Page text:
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Parents often worry about their child’s progress.
Regardless of whether your son or daughter is your first child or you have other children, it’s understandable to be concerned if he or she doesn’t seem to be meeting common developmental milestones in the same way as peers.
You might even be wondering: Does my child have autism?
If this is a question you’re asking yourself consider these common signs of autism, shared by Kids First team below.
Children who have autism often have problems with age-appropriate socialization. If your child has autism, even as a baby or toddler, he or she may display social communication problems, including:
- Lack of eye contact
- Does not like to be cuddled, even by close family
- As a baby, does not pay attention to faces
- Frightened by unfamiliar faces
- Does not smile or respond to other people’s emotions
- As a toddler, has little or no interest in make-believe play, such as caring for a doll or making truck sounds when playing with a play truck
- Lack of interest in playing with other children, preferring to play alone
- The child seems to be in their own world
- Does not respond to their own name
As a child with autism starts school and progresses into the teenage years, many of these same social signs will continue, but they may be accompanied by things such as:
- Problems with conversations, including dominating conversations and not understanding how to take turns
- Especially in girls, rather than avoiding the make-believe world, the child may be strongly imaginative, escaping to nature or fiction to avoid facing the real world
- Being strict about following rules in school and sports
- Needing to follow a routine, and sometimes having a meltdown if their routine is disrupted
- Unusual anxiety when in crowded public places
Children with autism often display behaviours that could be considered unusual. Some of those behaviours include:
- As a baby or small child, excessive crying or, on the other extreme, a lack of crying
- Repetitive actions, such as hand flapping, spinning around in circles, pacing, or prolonged rocking
- Unusual sensitivity to loud noises, strong smells, taste, or certain textures (such as socks or clothing tags)
- Reduced reactions to sensory input, including low pain sensitivity or little reaction to sounds
- Obsession or fixation on a certain object or subject, with little to no interest in anything else
- Unusual play, such as lining up or spinning toys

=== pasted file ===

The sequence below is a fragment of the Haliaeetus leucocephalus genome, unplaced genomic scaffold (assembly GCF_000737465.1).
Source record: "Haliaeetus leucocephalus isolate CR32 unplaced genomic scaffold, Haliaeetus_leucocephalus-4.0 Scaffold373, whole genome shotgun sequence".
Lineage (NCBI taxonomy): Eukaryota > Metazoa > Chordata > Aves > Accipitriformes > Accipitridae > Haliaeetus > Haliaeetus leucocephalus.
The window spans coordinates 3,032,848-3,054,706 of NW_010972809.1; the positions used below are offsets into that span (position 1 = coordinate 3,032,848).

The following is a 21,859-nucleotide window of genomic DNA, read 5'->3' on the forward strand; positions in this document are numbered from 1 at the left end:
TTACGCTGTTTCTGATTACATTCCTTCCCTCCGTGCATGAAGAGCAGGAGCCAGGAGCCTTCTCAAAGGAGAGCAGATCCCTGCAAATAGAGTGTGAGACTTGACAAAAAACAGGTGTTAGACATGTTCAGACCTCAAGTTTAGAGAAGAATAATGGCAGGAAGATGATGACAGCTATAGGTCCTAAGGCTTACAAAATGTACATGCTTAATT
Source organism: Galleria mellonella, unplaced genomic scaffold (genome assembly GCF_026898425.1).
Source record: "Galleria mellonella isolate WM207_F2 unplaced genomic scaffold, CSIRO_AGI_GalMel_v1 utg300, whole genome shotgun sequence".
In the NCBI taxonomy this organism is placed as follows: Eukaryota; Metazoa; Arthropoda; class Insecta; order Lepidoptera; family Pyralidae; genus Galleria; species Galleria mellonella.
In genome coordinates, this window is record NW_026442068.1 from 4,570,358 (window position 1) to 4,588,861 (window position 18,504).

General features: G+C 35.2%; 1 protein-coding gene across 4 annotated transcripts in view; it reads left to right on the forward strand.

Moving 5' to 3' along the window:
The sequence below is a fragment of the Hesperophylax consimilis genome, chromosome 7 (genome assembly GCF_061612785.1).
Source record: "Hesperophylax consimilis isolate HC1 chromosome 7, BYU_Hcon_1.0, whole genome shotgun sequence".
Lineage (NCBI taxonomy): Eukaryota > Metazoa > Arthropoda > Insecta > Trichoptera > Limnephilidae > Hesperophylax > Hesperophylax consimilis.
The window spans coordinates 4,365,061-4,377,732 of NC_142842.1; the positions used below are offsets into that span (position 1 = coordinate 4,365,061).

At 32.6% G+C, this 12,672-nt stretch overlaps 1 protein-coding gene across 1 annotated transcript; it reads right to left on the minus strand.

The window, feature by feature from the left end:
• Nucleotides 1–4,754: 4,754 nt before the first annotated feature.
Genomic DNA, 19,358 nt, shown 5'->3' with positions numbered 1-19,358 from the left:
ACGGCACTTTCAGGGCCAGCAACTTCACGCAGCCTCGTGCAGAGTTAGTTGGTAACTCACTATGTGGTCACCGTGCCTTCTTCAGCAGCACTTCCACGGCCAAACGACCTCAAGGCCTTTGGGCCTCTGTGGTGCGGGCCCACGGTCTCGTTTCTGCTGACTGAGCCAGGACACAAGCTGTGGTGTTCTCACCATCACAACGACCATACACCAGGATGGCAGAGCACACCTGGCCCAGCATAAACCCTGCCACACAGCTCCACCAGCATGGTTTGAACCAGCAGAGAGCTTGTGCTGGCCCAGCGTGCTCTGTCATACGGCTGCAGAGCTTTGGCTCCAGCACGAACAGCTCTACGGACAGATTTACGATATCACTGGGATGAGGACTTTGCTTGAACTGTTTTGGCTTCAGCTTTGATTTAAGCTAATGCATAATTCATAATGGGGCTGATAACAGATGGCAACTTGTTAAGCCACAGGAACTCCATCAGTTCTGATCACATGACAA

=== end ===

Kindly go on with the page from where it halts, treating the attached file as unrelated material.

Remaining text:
Communication, including speech and language skills, is another area where many children with autism struggle. If your child is dsiplaying signs of autism, you may have noticed problems like:
- Delayed speech, this includes not saying single words, babbling, or imitating the sounds made by others by about a year old as well as not having four-five word sentences by about three years old
- Loss of language skills, including a child who once talked suddenly appearing to have no language skills
- Lack of non-verbal communication, this includes not pointing to objects, nodding their head, and understanding the non-verbal social cues of peers
Some children with autism also display problems with certain motor skills. Some motor skills signs that your child may have autism include:
- Being unable to crawl or stand with assistance by about a year old
- Cannot walk alone by 18 months or walks only on his or her toes
- Unable to climb, kick a ball, or navigate stairs without help by the age of three
When to seek advice These are just some of the signs of autism. Even if your child is displaying some of these signs, that does not necessarily mean your child has autism.
An evaluation by an expert will be needed to determine the cause of these developmental delays or behaviours.
If you think your child may have autism, contact us. We can help you get a proper diagnosis as well as provide early intervention services, increasing your child’s chances of success.
© 2017 Kids First Children’s Services
Early Intervention at Kids First
Kids First is a NDIS Registered Provider and our team has years of experience supporting children and families who live with autism.
Contact us on (02) 9938 5419 to chat about your child’s needs.